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Is it OK wearing pressure garments during rehabilitation exercises?

Yu-Li SUNG, Physiotherapist and Director, Medical Device Center,

Sunshine Social Welfare Foundation


Is it OK wearing pressure garments during rehabilitation exercises? Many therapists often ask us this question. On one hand, we want to make sure that the patient wears pressure garments for as many hours possible during the day to achieve better scar control. This is especially crucial when hypertrophic scar growth is in its most active phase. On the other hand, garments can feel uncomfortable or the patient may feel that they impede movements. In this article, we will explain when garments should be removed or kept on, but more importantly, we will also explain key points that therapists should pay attention to.

When to remove garments? When to keep garments on?

Removing or keeping the garments on will depend on the type of rehabilitation activity that is being carried out.

During the active hypertrophic scar growth phase, continuous pressure should be applied to counteract scar growth. Generally speaking, we want to avoid interrupting wear time as much as possible, except when necessary, like bathing or showering. That is why patients should keep their pressure garments on when doing rehabilitation activities like active or passive exercises, stretching or functional training. Some activities like exercises with therapeutic putty or with Velcro-covered tools (like the E-Z Exer-board) risk soiling or damaging the fabric of the pressure garment glove. Instead of removing the pressure garment gloves to perform exercises, disposable clear plastic gloves can be used over them.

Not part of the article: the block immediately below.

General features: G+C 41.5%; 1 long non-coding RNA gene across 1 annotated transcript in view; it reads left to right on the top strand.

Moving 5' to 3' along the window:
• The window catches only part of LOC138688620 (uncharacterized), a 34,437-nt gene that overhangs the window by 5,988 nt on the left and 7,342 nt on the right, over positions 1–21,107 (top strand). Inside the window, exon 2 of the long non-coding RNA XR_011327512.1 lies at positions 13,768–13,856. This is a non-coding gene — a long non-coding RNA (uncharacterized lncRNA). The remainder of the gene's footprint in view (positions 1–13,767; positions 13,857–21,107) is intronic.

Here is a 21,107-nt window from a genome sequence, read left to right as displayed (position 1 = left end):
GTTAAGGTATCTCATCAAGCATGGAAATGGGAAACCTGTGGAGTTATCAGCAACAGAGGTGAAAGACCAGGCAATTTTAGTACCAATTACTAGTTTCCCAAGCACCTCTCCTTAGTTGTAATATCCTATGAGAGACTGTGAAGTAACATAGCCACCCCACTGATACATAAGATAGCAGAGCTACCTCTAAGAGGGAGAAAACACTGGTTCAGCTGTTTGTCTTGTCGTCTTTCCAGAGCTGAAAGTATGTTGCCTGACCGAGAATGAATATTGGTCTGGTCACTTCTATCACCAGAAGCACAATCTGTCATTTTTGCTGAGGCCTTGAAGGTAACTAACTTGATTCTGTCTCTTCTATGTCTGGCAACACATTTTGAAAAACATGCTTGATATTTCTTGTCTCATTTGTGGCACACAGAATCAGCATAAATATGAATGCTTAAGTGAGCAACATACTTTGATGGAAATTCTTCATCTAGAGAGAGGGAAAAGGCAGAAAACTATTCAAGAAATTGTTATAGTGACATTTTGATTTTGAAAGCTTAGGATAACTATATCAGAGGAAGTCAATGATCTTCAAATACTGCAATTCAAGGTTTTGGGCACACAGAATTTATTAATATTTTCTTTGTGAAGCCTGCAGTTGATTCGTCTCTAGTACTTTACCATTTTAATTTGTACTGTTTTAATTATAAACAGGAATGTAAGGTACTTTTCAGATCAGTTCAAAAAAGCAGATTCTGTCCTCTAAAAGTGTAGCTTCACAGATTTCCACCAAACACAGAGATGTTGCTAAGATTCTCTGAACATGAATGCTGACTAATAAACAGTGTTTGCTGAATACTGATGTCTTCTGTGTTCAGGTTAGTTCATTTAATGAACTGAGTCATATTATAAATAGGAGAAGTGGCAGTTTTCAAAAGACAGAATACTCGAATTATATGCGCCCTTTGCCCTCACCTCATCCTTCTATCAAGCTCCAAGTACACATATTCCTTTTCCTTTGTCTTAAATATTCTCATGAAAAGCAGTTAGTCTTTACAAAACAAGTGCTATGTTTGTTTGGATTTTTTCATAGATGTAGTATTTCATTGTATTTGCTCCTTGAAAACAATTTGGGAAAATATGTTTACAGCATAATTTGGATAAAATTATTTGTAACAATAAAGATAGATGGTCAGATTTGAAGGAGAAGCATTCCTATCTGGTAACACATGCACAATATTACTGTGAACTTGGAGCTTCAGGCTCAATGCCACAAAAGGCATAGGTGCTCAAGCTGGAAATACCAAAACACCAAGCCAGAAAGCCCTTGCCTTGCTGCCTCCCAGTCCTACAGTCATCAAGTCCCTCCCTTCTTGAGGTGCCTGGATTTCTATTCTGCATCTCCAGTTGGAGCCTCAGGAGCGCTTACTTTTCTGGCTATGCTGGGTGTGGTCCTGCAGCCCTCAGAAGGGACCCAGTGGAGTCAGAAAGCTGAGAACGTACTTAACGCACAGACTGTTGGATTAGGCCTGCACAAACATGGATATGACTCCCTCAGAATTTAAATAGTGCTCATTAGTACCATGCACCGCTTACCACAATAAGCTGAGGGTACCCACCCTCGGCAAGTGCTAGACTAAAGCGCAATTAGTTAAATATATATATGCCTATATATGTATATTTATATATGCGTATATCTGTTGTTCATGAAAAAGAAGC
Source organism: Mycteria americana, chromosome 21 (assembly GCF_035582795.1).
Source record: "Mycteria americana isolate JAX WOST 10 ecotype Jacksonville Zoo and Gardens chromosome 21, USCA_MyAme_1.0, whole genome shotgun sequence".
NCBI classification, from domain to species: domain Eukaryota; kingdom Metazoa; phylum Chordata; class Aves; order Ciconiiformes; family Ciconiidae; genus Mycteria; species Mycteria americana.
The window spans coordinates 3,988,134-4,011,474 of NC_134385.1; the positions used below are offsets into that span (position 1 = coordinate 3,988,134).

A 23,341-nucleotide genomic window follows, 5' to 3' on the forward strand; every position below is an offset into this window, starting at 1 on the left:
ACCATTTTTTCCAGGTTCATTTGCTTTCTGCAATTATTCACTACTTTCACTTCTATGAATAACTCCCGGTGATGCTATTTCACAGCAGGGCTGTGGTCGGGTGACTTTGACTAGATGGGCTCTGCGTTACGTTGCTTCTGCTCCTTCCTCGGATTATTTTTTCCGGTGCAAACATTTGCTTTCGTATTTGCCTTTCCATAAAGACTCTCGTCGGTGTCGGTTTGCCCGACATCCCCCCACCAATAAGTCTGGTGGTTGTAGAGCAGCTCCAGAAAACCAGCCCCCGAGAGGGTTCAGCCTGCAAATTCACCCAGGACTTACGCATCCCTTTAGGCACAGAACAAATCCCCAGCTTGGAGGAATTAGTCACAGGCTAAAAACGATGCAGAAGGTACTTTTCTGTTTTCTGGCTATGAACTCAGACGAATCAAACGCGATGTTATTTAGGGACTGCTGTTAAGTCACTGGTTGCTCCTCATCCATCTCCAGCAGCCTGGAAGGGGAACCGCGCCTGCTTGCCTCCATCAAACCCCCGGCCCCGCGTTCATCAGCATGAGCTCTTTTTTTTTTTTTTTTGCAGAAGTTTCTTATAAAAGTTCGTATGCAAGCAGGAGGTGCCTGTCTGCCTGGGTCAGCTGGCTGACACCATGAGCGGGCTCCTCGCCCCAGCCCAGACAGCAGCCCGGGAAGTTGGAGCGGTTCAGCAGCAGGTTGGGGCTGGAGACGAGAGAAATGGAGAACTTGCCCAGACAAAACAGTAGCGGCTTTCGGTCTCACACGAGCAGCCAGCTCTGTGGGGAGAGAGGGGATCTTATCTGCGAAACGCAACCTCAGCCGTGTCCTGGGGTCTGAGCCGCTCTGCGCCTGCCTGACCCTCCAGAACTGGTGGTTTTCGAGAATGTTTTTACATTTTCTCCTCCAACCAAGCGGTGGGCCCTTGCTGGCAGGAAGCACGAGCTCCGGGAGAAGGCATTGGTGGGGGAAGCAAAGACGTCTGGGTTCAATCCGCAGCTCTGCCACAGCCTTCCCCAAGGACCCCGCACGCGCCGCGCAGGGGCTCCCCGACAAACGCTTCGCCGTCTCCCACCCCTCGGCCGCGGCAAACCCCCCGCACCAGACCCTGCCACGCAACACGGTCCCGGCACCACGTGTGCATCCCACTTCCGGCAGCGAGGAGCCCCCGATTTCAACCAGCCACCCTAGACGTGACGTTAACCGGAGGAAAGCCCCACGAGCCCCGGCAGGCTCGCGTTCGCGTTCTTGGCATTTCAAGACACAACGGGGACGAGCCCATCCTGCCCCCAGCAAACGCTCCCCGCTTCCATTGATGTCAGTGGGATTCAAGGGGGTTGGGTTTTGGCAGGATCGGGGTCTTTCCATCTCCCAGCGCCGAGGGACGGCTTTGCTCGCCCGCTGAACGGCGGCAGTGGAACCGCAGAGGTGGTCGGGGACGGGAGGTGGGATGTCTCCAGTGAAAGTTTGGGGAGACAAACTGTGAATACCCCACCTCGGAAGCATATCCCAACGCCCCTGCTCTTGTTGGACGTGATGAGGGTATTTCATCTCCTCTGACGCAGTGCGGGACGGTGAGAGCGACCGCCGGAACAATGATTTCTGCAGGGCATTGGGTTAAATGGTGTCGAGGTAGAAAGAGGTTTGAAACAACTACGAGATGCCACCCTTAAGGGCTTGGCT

We remove pressure garments if the rehabilitation intervention requires direct contact with the skin, like ultrasound, massage with lotion or desensitization activities. We will also remove the garment if the rehabilitation intervention will cause friction from the fabric of the garments on scars that are still fragile or unstable, such as during manual therapy.

Precautions to reduce risk of problems

The therapist can take the following precautions to reduce the risk of friction or discomfort caused by pressure garments during rehabilitation interventions. The guiding principle is that we want to avoid causing any wounds or blisters.

1. Protect specific joints

Some interventions involve repetitive movements that will naturally cause the fabric of the garment to rub against the skin. This friction over joints or surrounding areas (ex: elbow olecranon or antecubital fossa) can cause discomfort, irritation and eventually result in wounds or blisters. A protective layer of non-woven gauze can be placed between the skin and the garment to reduce friction.

2. Observe skin condition after rehabilitation intervention

It’s important that the therapist observes the patient’s skin condition after rehabilitation interventions, and also educate the patient to be on the lookout for signs of wounds or blisters. If wounds appear after the rehabilitation intervention, it is necessary to adjust the intensity, frequency or even method of intervention.

3. Make sure the pressure garments fit

Garments that are too tight will not only affect ease of movement during rehabilitation, but they will also increase the risk of wounds due to friction on the skin. The therapist needs to make sure that garments provide adequate pressure without being too tight, which would otherwise cause other complications.


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